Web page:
ST. JOSEPH, Mo. — The Kansas City Chiefs agreed to terms with cornerback Morris Claiborne on a one-year deal Thursday to fortify a thin and unproven backfield, a person familiar with the negotiations told The Associated Press.

The deal could be worth about $3 million with incentives, spoke to the AP on condition of anonymity because the team had not announced it. Claiborne still must pass a physical to make it official.

The Chiefs have been searching for help at cornerback all offseason, and that need became even more apparent when backup Keith Reaser suffered a season-ending Achilles injury.

Claiborne would give Kansas City some depth behind the starting trio of Bashaud Breeland, Charvarius Ward and Kendall Fuller.

Well, when he becomes eligible to play.

The former sixth-overall pick has been suspended the first four games of the season for violating the NFL’s substance-abuse policy. That means the earliest he could play is Week 5 against the Colts, giving him plenty of time to learn defensive coordinator Steve Spagnuolo’s system.

Claiborne, was teammates at LSU with new Chiefs safety Tyrann Mathieu. One of his biggest problems has been staying healthy.

Claiborne has missed time with injuries ranging from hamstring and groin problems to a torn patellar tendon that caused him to miss 12 games in 2014. He also has missed a game each of the past two seasons in New York, first with a foot injury and last season with a shoulder problem.

The Chiefs have been working on a deal with Claiborne for a while, which is one of the reasons they felt comfortable switching second-year pro Tremon Smith from cornerback to running back last week.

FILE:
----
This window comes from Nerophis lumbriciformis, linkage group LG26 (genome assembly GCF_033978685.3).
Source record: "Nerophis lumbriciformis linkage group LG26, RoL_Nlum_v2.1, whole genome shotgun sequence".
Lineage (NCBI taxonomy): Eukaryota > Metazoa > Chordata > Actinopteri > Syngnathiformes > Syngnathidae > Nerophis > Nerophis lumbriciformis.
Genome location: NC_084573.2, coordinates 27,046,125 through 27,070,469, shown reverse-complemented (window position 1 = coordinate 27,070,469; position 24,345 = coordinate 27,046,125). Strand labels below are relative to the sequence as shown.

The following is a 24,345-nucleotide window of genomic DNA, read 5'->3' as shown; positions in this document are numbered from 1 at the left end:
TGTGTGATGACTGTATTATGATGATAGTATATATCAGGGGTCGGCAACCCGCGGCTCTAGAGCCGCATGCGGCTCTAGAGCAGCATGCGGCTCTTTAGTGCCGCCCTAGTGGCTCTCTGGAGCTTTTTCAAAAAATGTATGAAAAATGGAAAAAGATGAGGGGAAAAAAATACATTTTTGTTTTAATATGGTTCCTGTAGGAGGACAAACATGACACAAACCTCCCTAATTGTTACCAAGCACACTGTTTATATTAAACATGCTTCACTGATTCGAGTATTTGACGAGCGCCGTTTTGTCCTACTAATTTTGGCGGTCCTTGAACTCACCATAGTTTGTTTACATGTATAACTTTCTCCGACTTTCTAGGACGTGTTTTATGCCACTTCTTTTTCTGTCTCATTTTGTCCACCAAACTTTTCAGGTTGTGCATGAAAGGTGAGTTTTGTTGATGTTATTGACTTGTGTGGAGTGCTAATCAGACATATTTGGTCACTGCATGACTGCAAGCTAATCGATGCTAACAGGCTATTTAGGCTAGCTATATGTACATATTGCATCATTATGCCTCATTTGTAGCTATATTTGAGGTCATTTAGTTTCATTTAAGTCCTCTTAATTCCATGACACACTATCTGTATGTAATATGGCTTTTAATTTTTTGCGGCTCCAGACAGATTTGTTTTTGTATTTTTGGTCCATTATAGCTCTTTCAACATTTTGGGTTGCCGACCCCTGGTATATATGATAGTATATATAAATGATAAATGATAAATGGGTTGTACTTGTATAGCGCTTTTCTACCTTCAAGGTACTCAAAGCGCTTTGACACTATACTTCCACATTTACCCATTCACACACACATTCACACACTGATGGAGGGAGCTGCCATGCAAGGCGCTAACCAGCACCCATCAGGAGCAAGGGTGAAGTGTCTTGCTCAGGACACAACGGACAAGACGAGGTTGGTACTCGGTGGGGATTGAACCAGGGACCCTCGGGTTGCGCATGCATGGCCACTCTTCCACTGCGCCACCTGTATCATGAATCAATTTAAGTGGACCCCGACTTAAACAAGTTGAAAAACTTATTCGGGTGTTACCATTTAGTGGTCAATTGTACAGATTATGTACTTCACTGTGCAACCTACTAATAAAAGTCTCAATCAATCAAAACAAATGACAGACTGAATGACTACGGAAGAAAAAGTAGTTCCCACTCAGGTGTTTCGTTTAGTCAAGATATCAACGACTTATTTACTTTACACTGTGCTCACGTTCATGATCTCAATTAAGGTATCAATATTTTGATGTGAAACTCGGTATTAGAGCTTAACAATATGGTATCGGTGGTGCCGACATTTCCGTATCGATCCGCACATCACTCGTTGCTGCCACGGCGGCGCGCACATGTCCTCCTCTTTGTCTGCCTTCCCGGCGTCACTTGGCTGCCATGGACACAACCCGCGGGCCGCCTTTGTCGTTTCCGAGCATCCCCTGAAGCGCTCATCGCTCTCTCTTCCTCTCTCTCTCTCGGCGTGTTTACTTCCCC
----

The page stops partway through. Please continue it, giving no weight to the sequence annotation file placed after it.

“They’re competing,” Chiefs coach Andy Reid said of his collection of cornerbacks, “but I feel comfortable doing this move right now with Tremon.”

Breeland, who signed as a free agent in the offseason, and Fuller are listed as the first-team cornerbacks on the initial depth chart released for Saturday night’s preseason opener against Cincinnati. But the Chiefs intend to use Fuller primarily in the slot, which means Ward could start on the opposite side of Breeland when the Chiefs are in their base 4-3 defense.

The Chiefs knew what they were getting in Breeland. Ward has been a pleasant surprise.

“When I did watch the tape, and I had mentioned it to (general manager) Brett (Veach) that I think this particular player — I didn’t know him at the time — had some potential to be a good press corner,” Spagnuolo said. “I like the guys with the long arms. Now, I have to get used to the inner makeup of a corner. That’s really important in this league. I’d like to see him always challenge every play.”

Perhaps an internal challenge from a new signing in Claiborne will help to spur Ward along.

That goes for the rest of the Chiefs’ reconstructed defensive backfield, too.